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Injury prevention

Kevin D Martin, Jeffrey Wake, Laura Dawson, J Preston Van Buren
Background: The prevalence of Achilles tendon (AT) pathology is common and can result in disability. Understanding normal AT properties can improve our ability to prevent AT injuries. We examined the cross-sectional area of the AT at multiple levels in an asymptomatic population of Army Rangers. Methods: This is a prospective cohort study composed of 41 voluntarily recruited United States Army Rangers deployed in a combat theater. All subjects were members of the Ranger Regiment participating in more than 20 h of intense bipedal non-sport weekly training with no history of AT pathology...
March 14, 2018: Military Medicine
Oren Schwartz, Itzik Malka, Cara H Olsen, Israel Dudkiewicz, Tarif Bader
Introduction: Integration of females in combat units poses a unique challenge for army commanders around the world. The purpose of this study is to provide a detailed up-to-date situation report regarding overuse injuries among combat female warriors in the IDF (Israeli Defense Forces) in order to enable evidence-based decision-making, prevention policy, and further research of this highly significant military public health issue. Methods: A cross-sectional descriptive study was conducted including 2,519 females recruited to combat duties during the year of 2013...
March 14, 2018: Military Medicine
Claire E Webster, Jon Clasper, Daniel J Stinner, Joseph Eliahoo, Spyros D Masouros
Background: Throughout history, traumatic amputation of the lower extremity has been a notable feature of all conflicts involving explosive incidents. Even at the close of the recent conflicts in Afghanistan, there were deaths that were deemed "potentially survivable." The purpose of this study is to characterize lower extremity blast injury and to determine if their amputation levels and associated injury characteristics correlate with a higher risk of mortality. Methods: the UK Joint Theatre Trauma Registry (JTTR) was interrogated to identify all lower extremity traumatic amputations sustained in both Iraq and Afghanistan between January 2003 and the end of UK operations in August 2014...
March 14, 2018: Military Medicine
Thorsten Tjardes, Markus Luecking
Introduction: To achieve the aim of zero preventable deaths on the battlefield a deeper understanding of uncontrolled hemorrhage from junctional or proximal extremity sources is mandatory. While tourniquet application to the extremities has drastically reduced morbidity and mortality, there is still room for improvement regarding the timing of tourniquet placement as the available evidence clearly points out a tight correlation between timing of tourniquet application and outcome. To save as many lives as possible the "point of no return" regarding the circulatory breakdown due to hemorrhage, colloquially addressed as platinum 5 min, needs to be determined...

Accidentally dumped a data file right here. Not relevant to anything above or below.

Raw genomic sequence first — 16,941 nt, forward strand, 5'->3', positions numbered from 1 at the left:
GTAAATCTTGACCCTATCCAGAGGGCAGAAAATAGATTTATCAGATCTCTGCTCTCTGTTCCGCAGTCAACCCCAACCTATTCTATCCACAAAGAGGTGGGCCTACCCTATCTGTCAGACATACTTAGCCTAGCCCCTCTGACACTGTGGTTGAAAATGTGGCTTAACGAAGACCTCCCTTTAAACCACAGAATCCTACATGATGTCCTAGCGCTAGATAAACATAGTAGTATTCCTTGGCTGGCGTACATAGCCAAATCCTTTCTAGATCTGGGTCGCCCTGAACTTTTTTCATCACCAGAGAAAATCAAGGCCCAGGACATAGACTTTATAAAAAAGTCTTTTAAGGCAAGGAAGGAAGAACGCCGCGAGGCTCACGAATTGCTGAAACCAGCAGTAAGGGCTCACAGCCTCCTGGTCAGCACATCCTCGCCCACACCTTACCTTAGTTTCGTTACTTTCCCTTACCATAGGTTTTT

March 14, 2018: Military Medicine
Christine A DeForest, Virginia Blackman, John E Alex, Lauren Reeves, Alejandra Mora, Crystal Perez, Joseph Maddry, Domenique Selby, Benjamin Walrath
Introduction: Military prehospital and en route care (ERC) directly impacts patient morbidity and mortality. Provider knowledge and skills are critical variables in the effectiveness of ERC. No Navy doctrine defines provider choice for patient transport or requires standardized provider training. Frequently, Search and Rescue Medical Technicians (SMTs) and Navy Nurses (ERC RNs) are tasked with this mission though physicians have also been used. Navy ERC provider training varies greatly by professional role...
March 14, 2018: Military Medicine
Lois D Hedman, Lori Quinn, Kathleen Gill-Body, David A Brown, Myla Quiben, Nora Riley, Patricia L Scheets
BACKGROUND AND PURPOSE: The APTA recently established a vision for physical therapists to transform society by optimizing movement to promote health and wellness, mitigate impairments, and prevent disability. An important element of this vision entails the integration of the movement system into the profession, and necessitates the development of movement system diagnoses by physical therapists. At this point in time, the profession as a whole has not agreed upon diagnostic classifications or guidelines to assist in developing movement system diagnoses that will consistently capture an individual's movement problems...
April 2018: Journal of Neurologic Physical Therapy: JNPT
Yimin Wang, Fang Ye, Chanyan Huang, Faling Xue, Yingyuan Li, Shaowei Gao, Zeting Qiu, Si Li, Qinchang Chen, Huaqiang Zhou, Yiyan Song, Wenqi Huang, Wulin Tan, Zhongxing Wang